It is important to not fall into the trap of failure of imagination when it comes to assessing new threats. In the case of the threat posed by technology used by terrorists, though, it seems that participants in the debate fall into the technology trap, as Marianne van Leeuwen also concluded in her study on the proportionality of the debate on nuclear terrorism. The focus is too much on what the technological possibilities are and it often seems to be assumed that what is possible will therefore happen. There are, as this contribution tries to show, arguments that offer counterbalance to this alarmist discourse, but they are not often taken into account. The most important elements that need a place on the scales are the motives and incentives as to why a terrorist or terrorist organisation would want to use complex technical means for their purpose. They do not always need to do so –they do not require AI suicide bombers because they already have willing human suicide bombers, for instance-, or it is not always economical – guns, vans or knifes are a lot cheaper then small weaponized drones.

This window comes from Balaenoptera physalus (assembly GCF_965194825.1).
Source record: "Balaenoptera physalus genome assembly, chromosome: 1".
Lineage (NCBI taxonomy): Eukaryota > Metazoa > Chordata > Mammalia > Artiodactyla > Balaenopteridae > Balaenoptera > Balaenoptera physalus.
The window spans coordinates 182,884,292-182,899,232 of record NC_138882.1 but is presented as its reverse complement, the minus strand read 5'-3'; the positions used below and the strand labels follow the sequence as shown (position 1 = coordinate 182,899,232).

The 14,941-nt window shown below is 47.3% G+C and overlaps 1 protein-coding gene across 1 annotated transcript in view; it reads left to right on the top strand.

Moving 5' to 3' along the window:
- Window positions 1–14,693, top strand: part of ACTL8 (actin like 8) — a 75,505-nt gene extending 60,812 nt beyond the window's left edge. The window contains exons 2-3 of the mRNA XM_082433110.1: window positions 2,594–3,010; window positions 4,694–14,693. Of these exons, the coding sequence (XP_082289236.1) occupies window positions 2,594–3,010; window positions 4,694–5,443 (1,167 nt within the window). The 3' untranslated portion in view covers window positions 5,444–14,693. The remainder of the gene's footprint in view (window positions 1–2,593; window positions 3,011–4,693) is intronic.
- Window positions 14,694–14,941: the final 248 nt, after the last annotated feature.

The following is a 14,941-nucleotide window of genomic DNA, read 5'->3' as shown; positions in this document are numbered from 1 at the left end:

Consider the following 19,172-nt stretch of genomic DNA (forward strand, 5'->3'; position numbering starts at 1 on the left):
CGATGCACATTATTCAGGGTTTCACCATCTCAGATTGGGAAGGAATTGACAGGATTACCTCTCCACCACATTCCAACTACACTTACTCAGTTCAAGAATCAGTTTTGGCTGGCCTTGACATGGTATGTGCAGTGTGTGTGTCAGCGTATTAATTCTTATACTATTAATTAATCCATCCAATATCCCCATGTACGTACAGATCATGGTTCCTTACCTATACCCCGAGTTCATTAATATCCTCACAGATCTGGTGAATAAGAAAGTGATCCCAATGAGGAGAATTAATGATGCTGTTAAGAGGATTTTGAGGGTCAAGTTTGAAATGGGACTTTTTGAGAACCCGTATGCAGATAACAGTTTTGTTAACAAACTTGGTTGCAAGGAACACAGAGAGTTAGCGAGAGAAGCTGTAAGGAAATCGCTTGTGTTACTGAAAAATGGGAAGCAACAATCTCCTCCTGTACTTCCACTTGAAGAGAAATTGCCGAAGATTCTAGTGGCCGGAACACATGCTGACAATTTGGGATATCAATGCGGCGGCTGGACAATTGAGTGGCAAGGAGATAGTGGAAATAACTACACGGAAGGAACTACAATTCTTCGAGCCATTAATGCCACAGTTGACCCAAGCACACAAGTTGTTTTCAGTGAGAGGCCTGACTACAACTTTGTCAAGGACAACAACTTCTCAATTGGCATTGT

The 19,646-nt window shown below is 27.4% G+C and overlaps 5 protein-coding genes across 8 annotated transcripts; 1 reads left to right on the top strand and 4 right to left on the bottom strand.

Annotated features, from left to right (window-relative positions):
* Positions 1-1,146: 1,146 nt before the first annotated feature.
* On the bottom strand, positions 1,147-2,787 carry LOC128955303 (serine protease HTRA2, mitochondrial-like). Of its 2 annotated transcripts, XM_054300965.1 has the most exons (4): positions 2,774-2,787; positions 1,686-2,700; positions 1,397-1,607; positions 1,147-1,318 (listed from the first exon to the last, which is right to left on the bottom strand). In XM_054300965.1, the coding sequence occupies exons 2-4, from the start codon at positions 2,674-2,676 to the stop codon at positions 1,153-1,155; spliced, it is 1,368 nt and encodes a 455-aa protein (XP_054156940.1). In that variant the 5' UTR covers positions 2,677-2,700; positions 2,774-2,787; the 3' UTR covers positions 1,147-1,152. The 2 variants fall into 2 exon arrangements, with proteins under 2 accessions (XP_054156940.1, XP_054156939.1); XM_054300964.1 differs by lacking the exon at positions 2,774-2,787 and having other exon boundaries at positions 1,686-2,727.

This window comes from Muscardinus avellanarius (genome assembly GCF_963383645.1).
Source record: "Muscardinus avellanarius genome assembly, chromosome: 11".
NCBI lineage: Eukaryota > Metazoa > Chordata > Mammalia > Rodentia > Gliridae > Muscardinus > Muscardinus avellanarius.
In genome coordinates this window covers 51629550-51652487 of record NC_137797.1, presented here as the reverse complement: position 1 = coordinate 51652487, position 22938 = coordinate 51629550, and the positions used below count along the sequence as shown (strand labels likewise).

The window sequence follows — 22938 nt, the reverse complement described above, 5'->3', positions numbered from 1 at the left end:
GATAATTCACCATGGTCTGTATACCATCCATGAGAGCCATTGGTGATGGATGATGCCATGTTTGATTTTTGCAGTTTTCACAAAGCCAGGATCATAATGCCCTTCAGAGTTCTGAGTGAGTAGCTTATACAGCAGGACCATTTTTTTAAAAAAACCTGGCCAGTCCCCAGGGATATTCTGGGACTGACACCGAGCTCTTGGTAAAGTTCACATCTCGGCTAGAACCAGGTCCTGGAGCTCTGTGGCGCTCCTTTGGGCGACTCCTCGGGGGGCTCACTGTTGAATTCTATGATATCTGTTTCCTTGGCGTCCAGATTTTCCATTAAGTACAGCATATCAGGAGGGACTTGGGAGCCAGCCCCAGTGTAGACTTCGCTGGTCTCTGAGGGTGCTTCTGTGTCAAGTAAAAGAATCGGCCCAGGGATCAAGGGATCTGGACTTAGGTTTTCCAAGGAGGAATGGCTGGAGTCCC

Furthermore, it seems that possibilities to counter the use of technology by terrorists, measures already in place, but also potential countermeasures, are not often weighed in either by participants in the debate when assessing the threat.
The debate looks very much into a potential far future, and in doing so seems to run the risk to defeat the purpose: to create a healthy sense of awareness to be able to find solutions today for the likely and feasible threats posed by the use of technology that benefits terrorists. Instead, the dissemination of worst-case and unlikely scenarios could lead to an increase of fear for terrorists and terrorist organisations –and even for the technology itself.
The increase of involvement of private partners in countering threats related to the use of technology by terrorists is a positive development. However, it does make it increasingly difficult to assess whether people who take part in the debate are objective: there are stakes and agendas, it is imaginable that private parties like consultants or advisors have an interest in keeping an alarmist narrative alive around the topics they sell their services for- or to have it downplayed. Particularly on themes that require specialist technical expertise, it is difficult for the non-technical participants or audiences in the debate to distinguish a biased or influenced narrative from an evidence-based and neutral one.
Innovative technology speaks to our imagination. And imagination is good to keep us from preparing only for threats that are already known. But in thinking about which threats we should prepare for, it is adamant that we assess the feasibility and proportionality of scenarios next to their possibility. If we can strike the right balance here, we are most effective in making this digital age a safe one for all.